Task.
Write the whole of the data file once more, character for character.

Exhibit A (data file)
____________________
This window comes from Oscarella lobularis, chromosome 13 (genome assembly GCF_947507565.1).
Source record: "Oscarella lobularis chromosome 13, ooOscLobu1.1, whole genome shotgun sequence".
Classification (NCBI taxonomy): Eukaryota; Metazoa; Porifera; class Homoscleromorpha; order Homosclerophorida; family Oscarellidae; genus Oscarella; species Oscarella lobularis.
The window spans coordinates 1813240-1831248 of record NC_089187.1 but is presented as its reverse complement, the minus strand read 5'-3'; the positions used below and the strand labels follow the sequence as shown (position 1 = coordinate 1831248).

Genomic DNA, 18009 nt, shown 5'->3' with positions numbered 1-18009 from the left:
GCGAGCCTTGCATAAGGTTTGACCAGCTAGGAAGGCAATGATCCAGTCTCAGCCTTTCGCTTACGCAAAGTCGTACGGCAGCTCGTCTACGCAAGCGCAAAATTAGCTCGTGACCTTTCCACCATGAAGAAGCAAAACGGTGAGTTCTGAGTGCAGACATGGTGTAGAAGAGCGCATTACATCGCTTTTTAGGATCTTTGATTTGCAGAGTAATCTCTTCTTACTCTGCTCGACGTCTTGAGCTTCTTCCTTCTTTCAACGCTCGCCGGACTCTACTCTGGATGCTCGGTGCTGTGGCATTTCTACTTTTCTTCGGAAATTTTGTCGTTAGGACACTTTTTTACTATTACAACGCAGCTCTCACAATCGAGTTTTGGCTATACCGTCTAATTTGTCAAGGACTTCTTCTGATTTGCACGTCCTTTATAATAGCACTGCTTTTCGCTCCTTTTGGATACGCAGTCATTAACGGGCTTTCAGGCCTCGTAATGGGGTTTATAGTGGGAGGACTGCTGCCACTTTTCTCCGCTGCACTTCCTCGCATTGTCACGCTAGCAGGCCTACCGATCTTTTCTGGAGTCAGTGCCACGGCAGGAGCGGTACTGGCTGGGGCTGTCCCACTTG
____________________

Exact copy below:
This window comes from Oscarella lobularis, chromosome 13 (genome assembly GCF_947507565.1).
Source record: "Oscarella lobularis chromosome 13, ooOscLobu1.1, whole genome shotgun sequence".
Classification (NCBI taxonomy): Eukaryota; Metazoa; Porifera; class Homoscleromorpha; order Homosclerophorida; family Oscarellidae; genus Oscarella; species Oscarella lobularis.
The window spans coordinates 1813240-1831248 of record NC_089187.1 but is presented as its reverse complement, the minus strand read 5'-3'; the positions used below and the strand labels follow the sequence as shown (position 1 = coordinate 1831248).

Genomic DNA, 18009 nt, shown 5'->3' with positions numbered 1-18009 from the left:
GCGAGCCTTGCATAAGGTTTGACCAGCTAGGAAGGCAATGATCCAGTCTCAGCCTTTCGCTTACGCAAAGTCGTACGGCAGCTCGTCTACGCAAGCGCAAAATTAGCTCGTGACCTTTCCACCATGAAGAAGCAAAACGGTGAGTTCTGAGTGCAGACATGGTGTAGAAGAGCGCATTACATCGCTTTTTAGGATCTTTGATTTGCAGAGTAATCTCTTCTTACTCTGCTCGACGTCTTGAGCTTCTTCCTTCTTTCAACGCTCGCCGGACTCTACTCTGGATGCTCGGTGCTGTGGCATTTCTACTTTTCTTCGGAAATTTTGTCGTTAGGACACTTTTTTACTATTACAACGCAGCTCTCACAATCGAGTTTTGGCTATACCGTCTAATTTGTCAAGGACTTCTTCTGATTTGCACGTCCTTTATAATAGCACTGCTTTTCGCTCCTTTTGGATACGCAGTCATTAACGGGCTTTCAGGCCTCGTAATGGGGTTTATAGTGGGAGGACTGCTGCCACTTTTCTCCGCTGCACTTCCTCGCATTGTCACGCTAGCAGGCCTACCGATCTTTTCTGGAGTCAGTGCCACGGCAGGAGCGGTACTGGCTGGGGCTGTCCCACTTG